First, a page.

Oil prices rallied nearly 4 percent at their peak on Monday as the world's largest producers gathered in Algeria to discuss ways to support the market, with nervous trade driving volatility to its highest since exporters met in April.
Skepticism about any deal being reached has prompted money managers to cut their bullish bets to a one-month low last week, when prices fell by nearly 5 percent, dented by signs Saudi Arabia and Iran were making little progress in achieving a preliminary agreement to freeze production.
Members of the Organization of the Petroleum Exporting Countries are meeting informally on the sidelines of the International Energy Forum in Algeria from Sept. 26-28, where they will discuss a possible deal to limit output.
Iran, which is still ramping up production to where it was in 2012, before the imposition of Western sanctions that lifted in January, downplayed the chances of a deal, although several other members of the group said they still hoped there would be some agreement on how to tackle a global surplus of crude oil.
Brent crude futures rose $1.25, or 2.72 percent, to $47.14 a barrel by 2:38 p.m. ET, having rallied from a session low of $45.74, while U.S. crude prices rose $1.26, or 2.83 percent, to $45.74 a barrel.
Implied volatility, one gauge of how much the oil price moves, rose to its highest since April 18, when a meeting in Doha among OPEC members to discuss an output freeze ended in an impasse and the price hit a low just above $40 a barrel.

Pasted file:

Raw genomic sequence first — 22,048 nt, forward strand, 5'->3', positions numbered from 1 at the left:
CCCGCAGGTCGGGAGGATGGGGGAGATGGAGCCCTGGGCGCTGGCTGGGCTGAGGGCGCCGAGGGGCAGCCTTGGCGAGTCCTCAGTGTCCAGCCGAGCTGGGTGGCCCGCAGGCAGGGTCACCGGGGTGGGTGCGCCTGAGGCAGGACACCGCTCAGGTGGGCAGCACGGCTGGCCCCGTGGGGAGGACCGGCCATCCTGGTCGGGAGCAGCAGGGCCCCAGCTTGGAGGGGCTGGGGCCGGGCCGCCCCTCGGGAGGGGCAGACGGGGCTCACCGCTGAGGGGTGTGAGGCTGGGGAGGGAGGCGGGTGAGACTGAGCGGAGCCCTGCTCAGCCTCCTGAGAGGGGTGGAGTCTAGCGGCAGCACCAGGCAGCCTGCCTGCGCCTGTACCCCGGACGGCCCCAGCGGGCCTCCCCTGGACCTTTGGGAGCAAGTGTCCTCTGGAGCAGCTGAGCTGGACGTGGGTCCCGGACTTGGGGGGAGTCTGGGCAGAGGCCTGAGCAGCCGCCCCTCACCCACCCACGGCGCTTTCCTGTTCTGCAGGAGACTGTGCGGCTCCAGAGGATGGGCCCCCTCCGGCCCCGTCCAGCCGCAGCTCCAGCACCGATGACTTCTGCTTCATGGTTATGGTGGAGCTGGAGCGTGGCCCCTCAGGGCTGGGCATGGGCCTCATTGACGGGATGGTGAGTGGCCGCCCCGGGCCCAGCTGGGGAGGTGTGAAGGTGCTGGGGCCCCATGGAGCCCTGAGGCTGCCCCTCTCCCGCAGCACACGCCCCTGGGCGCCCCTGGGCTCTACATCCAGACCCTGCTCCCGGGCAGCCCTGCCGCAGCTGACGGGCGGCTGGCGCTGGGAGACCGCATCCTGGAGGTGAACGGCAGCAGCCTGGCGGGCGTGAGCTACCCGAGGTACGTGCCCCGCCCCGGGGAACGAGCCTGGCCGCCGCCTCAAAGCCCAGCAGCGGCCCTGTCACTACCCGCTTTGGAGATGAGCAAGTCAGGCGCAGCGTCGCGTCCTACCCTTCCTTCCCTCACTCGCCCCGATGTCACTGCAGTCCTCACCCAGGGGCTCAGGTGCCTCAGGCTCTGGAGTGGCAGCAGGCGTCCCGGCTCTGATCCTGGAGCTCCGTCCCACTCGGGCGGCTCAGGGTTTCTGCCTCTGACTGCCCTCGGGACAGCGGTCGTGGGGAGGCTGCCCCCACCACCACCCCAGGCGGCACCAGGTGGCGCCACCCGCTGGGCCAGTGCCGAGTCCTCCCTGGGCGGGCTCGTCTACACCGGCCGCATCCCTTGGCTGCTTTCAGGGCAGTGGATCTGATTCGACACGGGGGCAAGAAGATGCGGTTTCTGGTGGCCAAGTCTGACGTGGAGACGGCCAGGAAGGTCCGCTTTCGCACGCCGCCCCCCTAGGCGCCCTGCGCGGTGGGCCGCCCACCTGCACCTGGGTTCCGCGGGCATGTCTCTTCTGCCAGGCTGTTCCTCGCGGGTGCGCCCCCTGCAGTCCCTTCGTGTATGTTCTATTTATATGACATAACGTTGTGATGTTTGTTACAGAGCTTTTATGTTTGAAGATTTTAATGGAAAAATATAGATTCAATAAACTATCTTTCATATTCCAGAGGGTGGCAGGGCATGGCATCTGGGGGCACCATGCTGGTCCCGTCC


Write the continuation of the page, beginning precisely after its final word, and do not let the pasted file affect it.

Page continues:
Unplanned outages across OPEC countries still amount to around 2 million barrels per day, according to SEB commodities strategist Bjarne Schieldrop, which will make it difficult for members that are pumping close to capacity to make way for the potential return of that shuttered output.
"They will come away with nothing, because it is too difficult. How can they decide a freeze when Libya is on the doorstep of returning production, or Nigeria for that matter?" Schieldrop said.
Data from the U.S. Commodity Futures Trading Commission on Friday showed hedge fund managers cut their net long position in crude oil to its lowest in a month, having made the largest weekly addition to their short positions on record.
Sources told Reuters on Friday that Saudi Arabia did not expect a decision to be made in Algeria, while Saudi Arabia had offered to reduce production if Iran caps its own output this year, an offer to which Tehran had yet to respond.
"The fact countries like Algeria are still talking about a deal means it's still on the table regardless of others' views about what might be happening," said Jonathan Barratt, chief investment officer at Sydney's Ayers Alliance.
"I expect Algeria and Venezuela to keep pushing for a deal — it's imperative for them to keep the price up," Barratt said.